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Group of Mozarabic buildings on the Iberian Peninsula

Date of Submission: 01/02/2019
Criteria: (i)(ii)(iii)(iv)
Category: Cultural
Submitted by:
Ministry of Culture and Sports of Spain
State, Province or Region:
Castilla y León, Galicia and Castilla-La Mancha
Coordinates: N41 35 37.94 W5 55 25.7
Ref.: 6377

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Mozarabic art developed in the Iberian Peninsula between the late 8th century/early 9th century and the mid-11th century as a result of the convergence and hybridisation of various cultural traditions. Architecture, sculpture and items of furniture form part of an exceptional whole based on their monumental nature, their conservation status and uniqueness.

The Mozarabic is a unique art, eclectic in nature, a product of the syncretism of different sources, taking place in a specific time and geographical setting, based on the exceptional development of events in Iberia in the early Middle Ages. It is thus a direct reflection of the combination of the local tradition and the foreign innovation that arrived on Iberian shores along with the Muslim population in 711.

This all transcends the idea of the existence of a uniform style, although this richness is the essential value and unifying element of this art.




Geographic coordinates



Church of San Pedro de la Nave

N41 35 37.94 W5 55 25.7


Quintanilla de las Viñas

Shrine of Nuestra Señora de las Viñas

N42 7 28.34 W3 28  22.18


San Miguel de Escalada

Monastery of San Miguel de Escalada

N42 34 16.5 W5 18 9.56


Peñalba de Santiago

Church of Santiago de Peñalba

N42 25 27 04W6 32 27.04


Casillas de Berlanga

Shrine of San Baudelio

N41 29 27.66 W3 0 36.98



Church of Santa María

N41 40 34.23 W4 55 3.96


San Cebrián de Mazote

Church of San Cipriano

N41 40 51.39 W5 8 48.99


San Rosendo de Celanova

Oratory of San Miguel de Celanova


UTM X: 586273; UTM Y: 4667367


San Martín de Montalbán

Monastic Complex of Melque

382380 4401013 30S




Church of San Pedro de la Mata

415268 4385338 30S


Church of San Pedro de la Nave
In 1930, this church was transferred from its original location to the current site in Campillo to save it from the waters of the Ricobayo reservoir. It is surely monasterial in origin; its ground plan is a hybrid between cruciform and basilica, all inscribed within a rectangle from which only the main chapel and the shorter porticoes of the transept arms extend, and therefore the cruciform volume is also defined in the elevation.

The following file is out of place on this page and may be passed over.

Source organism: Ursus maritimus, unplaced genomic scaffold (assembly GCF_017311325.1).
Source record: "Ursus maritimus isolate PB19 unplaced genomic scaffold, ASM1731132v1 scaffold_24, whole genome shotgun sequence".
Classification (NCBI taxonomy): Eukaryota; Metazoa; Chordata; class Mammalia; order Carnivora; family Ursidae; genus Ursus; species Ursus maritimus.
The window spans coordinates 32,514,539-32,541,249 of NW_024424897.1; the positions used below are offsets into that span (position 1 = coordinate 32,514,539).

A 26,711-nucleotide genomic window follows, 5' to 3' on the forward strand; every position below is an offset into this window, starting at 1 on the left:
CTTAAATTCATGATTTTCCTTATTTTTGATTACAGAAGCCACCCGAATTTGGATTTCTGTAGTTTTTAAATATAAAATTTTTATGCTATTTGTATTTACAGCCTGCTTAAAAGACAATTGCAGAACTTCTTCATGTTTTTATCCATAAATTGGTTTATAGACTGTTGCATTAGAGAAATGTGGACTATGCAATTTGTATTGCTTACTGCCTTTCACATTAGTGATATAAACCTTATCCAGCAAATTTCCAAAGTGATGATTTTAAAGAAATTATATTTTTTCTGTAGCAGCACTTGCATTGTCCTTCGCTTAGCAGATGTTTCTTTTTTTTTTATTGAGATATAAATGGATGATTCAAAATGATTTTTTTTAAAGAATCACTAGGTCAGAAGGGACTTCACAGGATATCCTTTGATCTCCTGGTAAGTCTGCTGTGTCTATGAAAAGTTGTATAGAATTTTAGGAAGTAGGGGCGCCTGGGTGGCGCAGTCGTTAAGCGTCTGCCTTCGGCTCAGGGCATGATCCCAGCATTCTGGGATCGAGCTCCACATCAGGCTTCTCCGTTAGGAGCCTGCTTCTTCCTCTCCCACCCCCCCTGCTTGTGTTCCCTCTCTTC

It was built using sandstone, with carefully carved ashlars, joined in some cases with double dovetail wooden joints. The planimetry shows a highly compartmentalised space, the main indication of its monastic function. Originally, it was possibly fully vaulted in the same sandstone ashlar work, while today its nave, aisles and crossing are covered with wooden ceilings. The doors, windows and arcades are in the shape of horseshoe arches. 
Its architectural sculpture is of great interest, featuring a rich set of friezes, imposts and capitals decorated with plant and figurative motifs, as well as an horologio (sun clock) on the entrance to the main chapel. The most famous and unique capitals are in the span of the crossing, featuring scenes from the sacrifice of Isaac and Daniel in the lions’ den.

Historical assessment 
The traditional historiography has considered San Pedro de la Nave to be a fundamental example of Visigothic art, although the more recent work based on the archaeology of the architecture seem inclined to date it to the later Repoblación period (the 9th-century repopulation of a large region between the River Duero and Cantabrian Mountains) (reign of Alfonso III). It is, in any case, a unique and unquestionable example of High Medieval art. If there is one building that reflects the work of the craftsmen in the late 9th century, it is San Pedro de la Nave. Its archaeological study reveals how its ornamentation was carved by two masters of workshops of sculptors who were working at the same time and in coordination on the construction project, but some were responsible for creating the friezes and others the capitals and imposts of the crossing (roughly speaking). On the other hand, the figurative motifs are some of the first one created not only on the Iberian Peninsula, but in all of Western Europe.